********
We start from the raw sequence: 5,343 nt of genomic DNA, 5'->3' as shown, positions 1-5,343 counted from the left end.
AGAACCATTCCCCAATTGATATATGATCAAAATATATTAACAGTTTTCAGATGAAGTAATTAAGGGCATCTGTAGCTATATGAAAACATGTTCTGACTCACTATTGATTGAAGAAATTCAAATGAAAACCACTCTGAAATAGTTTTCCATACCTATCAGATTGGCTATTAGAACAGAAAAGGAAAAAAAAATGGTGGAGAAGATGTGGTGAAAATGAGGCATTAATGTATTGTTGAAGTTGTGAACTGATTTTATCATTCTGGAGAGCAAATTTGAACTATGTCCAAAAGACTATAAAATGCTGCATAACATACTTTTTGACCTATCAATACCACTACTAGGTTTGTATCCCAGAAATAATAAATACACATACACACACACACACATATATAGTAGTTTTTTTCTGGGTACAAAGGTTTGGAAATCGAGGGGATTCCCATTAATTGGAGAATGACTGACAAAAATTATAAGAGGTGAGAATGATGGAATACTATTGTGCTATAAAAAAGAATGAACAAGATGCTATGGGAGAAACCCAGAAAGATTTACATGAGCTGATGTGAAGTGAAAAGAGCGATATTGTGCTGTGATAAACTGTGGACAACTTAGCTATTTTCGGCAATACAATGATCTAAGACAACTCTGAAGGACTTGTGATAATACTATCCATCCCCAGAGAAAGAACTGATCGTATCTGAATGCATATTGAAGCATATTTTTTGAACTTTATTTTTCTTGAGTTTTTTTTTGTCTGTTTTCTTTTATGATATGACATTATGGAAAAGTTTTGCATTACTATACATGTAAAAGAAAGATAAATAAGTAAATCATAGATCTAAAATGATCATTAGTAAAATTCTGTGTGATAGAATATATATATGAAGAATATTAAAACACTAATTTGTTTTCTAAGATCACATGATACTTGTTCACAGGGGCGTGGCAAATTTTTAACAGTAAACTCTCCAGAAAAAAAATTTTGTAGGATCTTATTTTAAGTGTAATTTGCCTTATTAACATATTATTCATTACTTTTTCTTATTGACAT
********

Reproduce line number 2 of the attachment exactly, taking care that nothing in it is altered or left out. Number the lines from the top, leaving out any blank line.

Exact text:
AGAACCATTCCCCAATTGATATATGATCAAAATATATTAACAGTTTTCAGATGAAGTAATTAAGGGCATCTGTAGCTATATGAAAACATGTTCTGACTCACTATTGATTGAAGAAATTCAAATGAAAACCACTCTGAAATAGTTTTCCATACCTATCAGATTGGCTATTAGAACAGAAAAGGAAAAAAAAATGGTGGAGAAGATGTGGTGAAAATGAGGCATTAATGTATTGTTGAAGTTGTGAACTGATTTTATCATTCTGGAGAGCAAATTTGAACTATGTCCAAAAGACTATAAAATGCTGCATAACATACTTTTTGACCTATCAATACCACTACTAGGTTTGTATCCCAGAAATAATAAATACACATACACACACACACACATATATAGTAGTTTTTTTCTGGGTACAAAGGTTTGGAAATCGAGGGGATTCCCATTAATTGGAGAATGACTGACAAAAATTATAAGAGGTGAGAATGATGGAATACTATTGTGCTATAAAAAAGAATGAACAAGATGCTATGGGAGAAACCCAGAAAGATTTACATGAGCTGATGTGAAGTGAAAAGAGCGATATTGTGCTGTGATAAACTGTGGACAACTTAGCTATTTTCGGCAATACAATGATCTAAGACAACTCTGAAGGACTTGTGATAATACTATCCATCCCCAGAGAAAGAACTGATCGTATCTGAATGCATATTGAAGCATATTTTTTGAACTTTATTTTTCTTGAGTTTTTTTTTGTCTGTTTTCTTTTATGATATGACATTATGGAAAAGTTTTGCATTACTATACATGTAAAAGAAAGATAAATAAGTAAATCATAGATCTAAAATGATCATTAGTAAAATTCTGTGTGATAGAATATATATATGAAGAATATTAAAACACTAATTTGTTTTCTAAGATCACATGATACTTGTTCACAGGGGCGTGGCAAATTTTTAACAGTAAACTCTCCAGAAAAAAAATTTTGTAGGATCTTATTTTAAGTGTAATTTGCCTTATTAACATATTATTCATTACTTTTTCTTATTGACAT